What is wage theft?
Wage theft happens when your employer doesn’t pay you the minimum monetary amount, or allowances and entitlements that are outlined in the agreement or award that you work under, and that includes compulsory superannuation.
It can happen by mistake, but in many instances, wage theft is a deliberate action taken by your boss to steal money that you are rightly and lawfully entitled to.
Industrial Relations Claims has extensive experience recovering unpaid wages and entitlements for our clients.
The national minimum wage
From July 1 2020, the minimum wage is $19.84 an hour, or $753.80 for a 38-hour week.
Casual employees get at least a 25 per cent loading on top of that.
If you are being paid less than this, you are likely being ripped off, and need to seek expert assistance to recover what you are owed.
However, because of the COVID-19 pandemic, the increase will be implemented in different awards over time.
Group one awards will receive the increase from July 1 20202.
- social assistant workers
- teachers and child
- and other essential services
Group two awards will receive the increase from 1 November 2020.
- legal services
Group three awards will receive the increase from 1 February 2021.
- fast food
Click here to find out when your award will increase.
Different forms of wage theft
There are many different ways employers steal wages and entitlements from their employees.
- paying less than the minimum hourly rate
- failure to pay penalty rates, overtime and allowances
- taking inappropriate deductions from wages
- refusing to allow leave
- demanding wages be paid back in “cash-back” schemes
- paying employees in cash “off the books”
- unpaid work experience or internships
How do I know which award applies to my job?
Different jobs in different industries have different minimum pay rates and allowances and entitlements.
The specific wages and entitlements that you are eligible for can depend on your age, the state you live in, the industry you work in, your qualifications and your duties and responsibilities.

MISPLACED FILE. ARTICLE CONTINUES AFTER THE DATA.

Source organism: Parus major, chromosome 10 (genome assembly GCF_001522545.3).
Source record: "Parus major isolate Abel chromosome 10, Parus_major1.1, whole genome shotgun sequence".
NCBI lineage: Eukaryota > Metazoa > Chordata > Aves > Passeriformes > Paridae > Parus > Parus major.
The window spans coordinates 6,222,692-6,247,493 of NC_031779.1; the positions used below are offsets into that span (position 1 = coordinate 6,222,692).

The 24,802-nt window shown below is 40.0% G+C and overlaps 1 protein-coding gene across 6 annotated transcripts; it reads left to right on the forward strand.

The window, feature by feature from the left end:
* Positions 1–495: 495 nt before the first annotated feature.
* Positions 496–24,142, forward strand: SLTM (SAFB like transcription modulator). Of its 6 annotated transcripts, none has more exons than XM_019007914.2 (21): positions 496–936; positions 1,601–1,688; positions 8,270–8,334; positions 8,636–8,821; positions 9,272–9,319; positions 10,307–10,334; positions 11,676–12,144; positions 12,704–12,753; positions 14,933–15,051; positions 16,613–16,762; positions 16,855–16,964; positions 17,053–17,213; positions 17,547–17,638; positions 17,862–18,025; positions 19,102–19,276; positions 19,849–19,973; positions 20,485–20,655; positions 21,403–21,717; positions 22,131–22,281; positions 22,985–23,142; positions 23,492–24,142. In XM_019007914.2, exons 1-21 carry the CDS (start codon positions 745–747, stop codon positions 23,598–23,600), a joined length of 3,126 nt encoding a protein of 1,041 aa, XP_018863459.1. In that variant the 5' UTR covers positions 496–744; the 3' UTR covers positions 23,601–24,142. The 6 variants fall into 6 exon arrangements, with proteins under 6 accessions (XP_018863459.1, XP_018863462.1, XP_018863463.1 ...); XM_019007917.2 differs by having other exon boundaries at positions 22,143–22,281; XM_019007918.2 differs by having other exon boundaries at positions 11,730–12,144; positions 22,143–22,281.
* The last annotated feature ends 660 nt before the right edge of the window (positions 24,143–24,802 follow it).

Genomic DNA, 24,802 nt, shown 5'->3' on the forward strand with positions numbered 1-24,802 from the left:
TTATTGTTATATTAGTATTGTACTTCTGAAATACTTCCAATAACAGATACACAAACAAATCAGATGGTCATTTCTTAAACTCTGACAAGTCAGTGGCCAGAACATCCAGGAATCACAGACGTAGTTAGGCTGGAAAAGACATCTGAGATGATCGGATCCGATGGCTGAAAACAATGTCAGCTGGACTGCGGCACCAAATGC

To check which award applies to your job, visit the Fair Work Ombudsman website and use the Find Your Award Pay Calculator.
Unpaid superannuation can cost workers big time.
Not only do you not receive the money from the regular contribution, but you also miss out on the interest that money would have made by being in your super account.
This can make an enormous difference to the balance of your superannuation account by the time that you retire.
Your boss has to pay super contributions if you are:
- 18 years old or over and are paid at least $450 before tax in salary or wages in a calendar month;
- under 18 years old, work more than 30 hours per week and are paid at least $450 in salary or wages before tax in a calendar month.
It doesn’t matter if you work part time, full time or casual.
You may also be eligible for super if you are a contractor working and being paid primarily for labour.
If you are covered by a modern award, we can help you recover unpaid super by taking immediate legal action on your behalf.
In addition, we can also help you recover any interest or gains on your super that you have missed out on.
How we can help
Industrial Relations Claims are experts at investigating, calculating, and recovering unpaid wages, and can assist you through every step of the process.
We will request your pay records from your employer, and then our analysts will calculate the difference between what you were paid, and what you should have been paid.
Our intimate understanding of modern awards, including overtime, penalty rates, loadings, allowances and entitlements ensures that we will uncover every last cent that you are owed.
We will then negotiate with your employer to recover your unpaid wages.
If necessary, we will escalate the matter by taking formal legal action in the Federal Court or Federal Circuit Court.
WATCH: WHAT IS WAGE THEFT IN AUSTRALIA
Wage Theft Check
A fast and cost effective way to find out if you are owed unpaid wages is with a WAGE THEFT CHECK.
For a small fee, we will access your pay records, and crunch the numbers to calculate exactly how much money you are owed.
We will then provide you with a detailed report of any underpayments we uncover, and advise you how to go about recovering your money.
At that point, you will also have the option of engaging our services to commence recovery action on your behalf.
WATCH: WAGE THEFT CHECK